Smith, Freidrich Lead Dogs to Double-Header Sweep
By Jack Ankony, Chicago Dogs
Whether he’s ending a one-two-three inning with a strikeout, escaping a jam by inducing a double play or giving up a home run, Christian Friedrich has the same feeling going into the next pitch: confidence.
His four seasons at the MLB level and 13 years as a professional allow for that. Friedrich made his Dogs debut on Aug. 6 against Sioux Falls, and through two starts, the addition of Friedrich feels like an MLB trade deadline acquisition that puts a contender over the top.
After a 12-4 win in game one of Wednesday’s doubleheader, Friedrich toed the rubber for game two against the Winnipeg Goldeyes. Across six innings, Friedrich allowed five hits, one earned run, one walk and four strikeouts en route to a 4-3 Dogs win.
T.J. Bennett ended a full day of baseball with a 10th-inning walk-off single to score Cosimo Cannella. Since his return from paternity leave, Bennett is 9-for-20 with two home runs and nine RBI.
Friedrich’s stellar start made it seven consecutive wins for the Dogs, inching them closer to first place in the North division. With a Milwaukee Milkmen loss to the Lincoln Saltdogs on Wednesday night, the Dogs sit just a half game back of Milwaukee for the division lead.
Friedrich’s one mistake in his second start for the Dogs was a pitch he left elevated in the zone to Kyle Martin, who belted his league-leading 26th home run of the season. But aside from this one pitch, Friedrich commanded the zone and let his defense work behind him.
Bennett made a trio of diving plays at the hot corner to go along with a Grant Kay web gem and a number of snags from the speedy outfielders Michael Crouse and Anfernee Grier. For Friedrich, he felt the defensive support behind him with each pitch.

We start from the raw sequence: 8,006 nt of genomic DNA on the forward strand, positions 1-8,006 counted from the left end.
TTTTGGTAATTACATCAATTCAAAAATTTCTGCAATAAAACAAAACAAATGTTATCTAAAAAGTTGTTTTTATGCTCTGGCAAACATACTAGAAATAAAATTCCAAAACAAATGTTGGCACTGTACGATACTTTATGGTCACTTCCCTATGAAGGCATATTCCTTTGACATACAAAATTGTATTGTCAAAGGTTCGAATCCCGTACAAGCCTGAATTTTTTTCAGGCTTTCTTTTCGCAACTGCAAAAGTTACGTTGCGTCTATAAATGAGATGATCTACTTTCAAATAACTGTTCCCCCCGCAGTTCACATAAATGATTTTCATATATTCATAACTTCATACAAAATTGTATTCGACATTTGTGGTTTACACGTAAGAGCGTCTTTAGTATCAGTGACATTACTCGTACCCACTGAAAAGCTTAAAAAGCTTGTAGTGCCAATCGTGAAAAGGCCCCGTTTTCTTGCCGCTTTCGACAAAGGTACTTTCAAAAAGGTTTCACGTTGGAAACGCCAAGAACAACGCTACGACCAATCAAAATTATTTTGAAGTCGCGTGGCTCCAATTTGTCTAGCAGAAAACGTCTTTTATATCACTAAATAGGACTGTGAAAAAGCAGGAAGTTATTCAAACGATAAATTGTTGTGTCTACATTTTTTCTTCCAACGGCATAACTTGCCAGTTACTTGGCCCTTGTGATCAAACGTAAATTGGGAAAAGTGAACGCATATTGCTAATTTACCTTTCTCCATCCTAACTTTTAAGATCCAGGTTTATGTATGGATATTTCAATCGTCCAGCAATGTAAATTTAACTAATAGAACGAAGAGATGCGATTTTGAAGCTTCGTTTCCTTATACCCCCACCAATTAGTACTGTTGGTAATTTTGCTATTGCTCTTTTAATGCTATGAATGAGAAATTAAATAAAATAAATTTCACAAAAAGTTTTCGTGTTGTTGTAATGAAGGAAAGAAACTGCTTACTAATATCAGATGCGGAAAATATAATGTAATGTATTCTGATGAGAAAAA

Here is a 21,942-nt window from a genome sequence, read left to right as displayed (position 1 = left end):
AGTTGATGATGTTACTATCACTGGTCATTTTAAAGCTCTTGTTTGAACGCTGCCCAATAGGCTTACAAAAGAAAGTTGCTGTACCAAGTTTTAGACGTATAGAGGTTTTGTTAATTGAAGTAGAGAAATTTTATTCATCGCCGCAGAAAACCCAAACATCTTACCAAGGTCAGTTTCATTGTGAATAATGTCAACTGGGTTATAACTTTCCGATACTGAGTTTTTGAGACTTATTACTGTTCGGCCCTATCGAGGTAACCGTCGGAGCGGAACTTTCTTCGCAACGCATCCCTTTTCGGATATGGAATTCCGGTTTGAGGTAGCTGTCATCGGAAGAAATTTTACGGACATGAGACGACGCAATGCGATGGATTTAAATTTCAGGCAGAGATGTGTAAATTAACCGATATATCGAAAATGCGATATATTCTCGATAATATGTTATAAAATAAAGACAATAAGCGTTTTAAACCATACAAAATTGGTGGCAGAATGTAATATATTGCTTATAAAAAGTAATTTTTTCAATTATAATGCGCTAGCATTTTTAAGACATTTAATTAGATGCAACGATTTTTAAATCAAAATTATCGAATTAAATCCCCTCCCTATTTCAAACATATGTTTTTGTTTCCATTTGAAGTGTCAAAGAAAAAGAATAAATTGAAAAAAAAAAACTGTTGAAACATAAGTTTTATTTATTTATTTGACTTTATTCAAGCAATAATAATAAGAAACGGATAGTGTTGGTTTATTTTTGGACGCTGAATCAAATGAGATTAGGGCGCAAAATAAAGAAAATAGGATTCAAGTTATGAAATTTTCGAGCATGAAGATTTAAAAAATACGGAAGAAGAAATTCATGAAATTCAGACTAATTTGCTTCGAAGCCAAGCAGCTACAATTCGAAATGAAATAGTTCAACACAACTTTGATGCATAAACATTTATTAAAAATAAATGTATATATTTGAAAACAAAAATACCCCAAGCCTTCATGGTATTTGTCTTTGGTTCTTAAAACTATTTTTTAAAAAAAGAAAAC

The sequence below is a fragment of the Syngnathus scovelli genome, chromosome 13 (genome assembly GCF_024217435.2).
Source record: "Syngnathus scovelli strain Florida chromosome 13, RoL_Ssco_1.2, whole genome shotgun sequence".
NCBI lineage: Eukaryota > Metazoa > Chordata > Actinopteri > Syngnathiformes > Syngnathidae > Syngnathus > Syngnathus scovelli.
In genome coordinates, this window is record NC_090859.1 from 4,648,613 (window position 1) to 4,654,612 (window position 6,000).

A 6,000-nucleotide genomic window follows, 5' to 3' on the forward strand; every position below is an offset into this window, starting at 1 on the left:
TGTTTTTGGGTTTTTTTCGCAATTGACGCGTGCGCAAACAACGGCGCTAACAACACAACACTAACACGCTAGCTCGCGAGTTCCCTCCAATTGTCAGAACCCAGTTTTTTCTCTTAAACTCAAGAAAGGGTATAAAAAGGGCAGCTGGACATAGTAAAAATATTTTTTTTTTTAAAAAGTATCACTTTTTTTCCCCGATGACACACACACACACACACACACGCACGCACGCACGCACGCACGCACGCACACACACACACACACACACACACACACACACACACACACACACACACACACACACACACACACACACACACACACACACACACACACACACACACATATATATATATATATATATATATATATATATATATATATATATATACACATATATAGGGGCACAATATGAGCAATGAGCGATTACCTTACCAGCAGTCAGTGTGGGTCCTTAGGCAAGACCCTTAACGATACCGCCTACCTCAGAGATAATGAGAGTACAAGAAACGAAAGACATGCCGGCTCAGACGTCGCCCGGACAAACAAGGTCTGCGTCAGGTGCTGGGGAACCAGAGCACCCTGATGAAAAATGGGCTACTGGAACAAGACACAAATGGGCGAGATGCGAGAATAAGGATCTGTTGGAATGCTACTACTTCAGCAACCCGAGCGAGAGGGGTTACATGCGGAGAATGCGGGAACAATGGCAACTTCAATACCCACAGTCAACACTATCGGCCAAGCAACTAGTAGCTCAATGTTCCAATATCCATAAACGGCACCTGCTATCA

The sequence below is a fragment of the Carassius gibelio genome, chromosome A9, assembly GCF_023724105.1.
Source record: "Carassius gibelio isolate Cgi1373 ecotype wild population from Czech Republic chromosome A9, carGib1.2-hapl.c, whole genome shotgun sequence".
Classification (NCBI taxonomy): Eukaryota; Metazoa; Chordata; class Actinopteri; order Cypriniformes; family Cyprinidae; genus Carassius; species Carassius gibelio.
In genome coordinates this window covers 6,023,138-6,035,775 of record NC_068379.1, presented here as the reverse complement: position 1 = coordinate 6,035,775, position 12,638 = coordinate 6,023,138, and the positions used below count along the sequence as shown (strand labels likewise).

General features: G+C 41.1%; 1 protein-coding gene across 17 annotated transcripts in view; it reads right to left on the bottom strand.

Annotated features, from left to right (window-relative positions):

“It’s really nice to hear the crack off the bat and you turn around and somebody’s got their glove on it,” Friedrich said.
Mixing and matching fastballs on the inside and outside corner with timely breaking balls, Friedrich said he tries to put hitters in a rocking chair mentality, never knowing what pitch to expect. With close to 300 innings of MLB experience under his belt, Friedrich brings a veteran presence to a Dogs team in the home stretch of a playoff race.
“A lot of times a veteran guy can offer a little something that he learned along the way,” Dogs manager Butch Hobson said. “That might help these young players as they’re maturing in the game.”
Having five pitchers signed by MLB organizations throughout the year, the Dogs have experienced significant turnover in the pitching staff. With seven rookies fresh out of college on the pitching staff, Friedrich anticipated offering advice from his years of big-league experience.
But from Friedrich’s perspective, he felt as if he was talking to five-year professional veterans when meeting some of the Dogs’ rookies. Friedrich has been most impressed by their mental game.
“It’s neat to be around guys that are so young and so mature,” Friedrich said. “I wish I could have been the way they are at their age.”
As the season moves into the final 25 percent, Friedrich figures to play an integral role in the Dogs’ rotation. With a wealth of confidence and innings at the highest level, Friedrich’s addition could be the exact piece the Dogs were looking for as they anticipate an appearance in the playoffs.
“Between playing at an unbelievable stadium with an unbelievable coaching staff,” Friedrich said. “This is like big league material. The players are as good as it gets. I couldn’t be in a better spot than I’m in right now.”